Miss Arnold needed 20 abdominal surgeries to repair some of the damage - but it was more than a year before her tear was fixed (pictured, her scar)

Miss Arnold needed 20 abdominal surgeries to repair some of the damage – but it was more than a year before her tear was fixed (pictured, her scar)

She said it took doctors so long to agree on a procedure because 'there hasn't been a case like that they knew of in America' (pictured, her swollen stomach)

She said it took doctors so long to agree on a procedure because ‘there hasn’t been a case like that they knew of in America’ (pictured, her swollen stomach)

She said: 'Many surgeons thought I would never live a normal quality of life again so I've surprised a lot of them' (pictured before the crash)

She said: ‘Many surgeons thought I would never live a normal quality of life again so I’ve surprised a lot of them’ (pictured before the crash)

WAS THIS A HERNIA? 

Miss Arnold claims doctors said there was no ‘specific name’ for her injury, and they classed her as having one giant hernia.

The NHS states a hernia occurs when an internal part of the body pushes through a weakness in the muscle or surrounding tissue wall.

A major symptom of a hernia, of which there are many types, is abdominal swelling – a symptom which Miss Arnold endured.

Miss Arnold needed 20 abdominal surgeries to repair some of the damage – but it was more than a year before her tear was fixed. 

Fourteen months after the accident, Miss Arnold finally underwent an eight-hour procedure to repair her torn abdominal wall.  

Her surgeon warned her it was an ‘extremely risky’ procedure, and admitted it was the first time they had done ‘something like this’.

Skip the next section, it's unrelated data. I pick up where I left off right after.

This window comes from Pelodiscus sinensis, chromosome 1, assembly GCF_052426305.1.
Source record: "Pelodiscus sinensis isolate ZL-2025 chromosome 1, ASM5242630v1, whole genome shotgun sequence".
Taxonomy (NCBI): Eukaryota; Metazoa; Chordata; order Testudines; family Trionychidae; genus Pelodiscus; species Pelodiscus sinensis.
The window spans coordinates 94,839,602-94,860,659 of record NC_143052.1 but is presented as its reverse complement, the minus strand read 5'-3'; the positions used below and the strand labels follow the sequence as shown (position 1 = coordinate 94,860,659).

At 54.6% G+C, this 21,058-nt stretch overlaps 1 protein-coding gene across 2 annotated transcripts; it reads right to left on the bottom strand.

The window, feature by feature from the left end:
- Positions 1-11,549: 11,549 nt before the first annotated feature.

She said it took doctors so long to agree on a procedure because ‘there hasn’t been a case like that they knew of in America’.

‘If I was to get hit in the stomach, it would put me out for days so doctors put me on bed rest until they thought of a surgical plan.’ 

Fourteen months after the accident, Miss Arnold, who works with disabled children, finally underwent an eight-hour procedure to repair her torn abdominal wall.  

Her surgeon warned her it was an ‘extremely risky’ procedure, and admitted it was the first time they had done ‘something like this’.

She said it took doctors so long to agree on a procedure because ‘there hasn’t been a case like that they knew of in America’.

Miss Arnold said doctors used mesh to repair the tear. No further details were given on how severe the tear was, or why it took longer than a year to be fixed.

Now, 18 months on, Miss Arnold is doing well – despite surgeons being concerned her body could reject the mesh used to repair her abdomen.

She said: ‘Many surgeons thought I would never live a normal quality of life again so I’ve surprised a lot of them.

‘The police who responded to my accident thought they were walking to a dead body when they seen my car ripped in half and me partially ejected out of the vehicle.

‘One day I’ll be in so much pain I can barely get out of bed and the next day I could feel perfectly fine.’

Miss Arnold added: ‘It’s about learning my limits for example I can’t jump or lift over 15lbs (7kg) again in my entire life.

‘They have made it very clear there is no plan B for me yet so I have to be extremely careful with how I live my life.

‘But I am so lucky to be alive and to me, if I was able to survive something so crazy and so rare, so I’m just grateful to still be here.’  

Read more at DailyMail.co.uk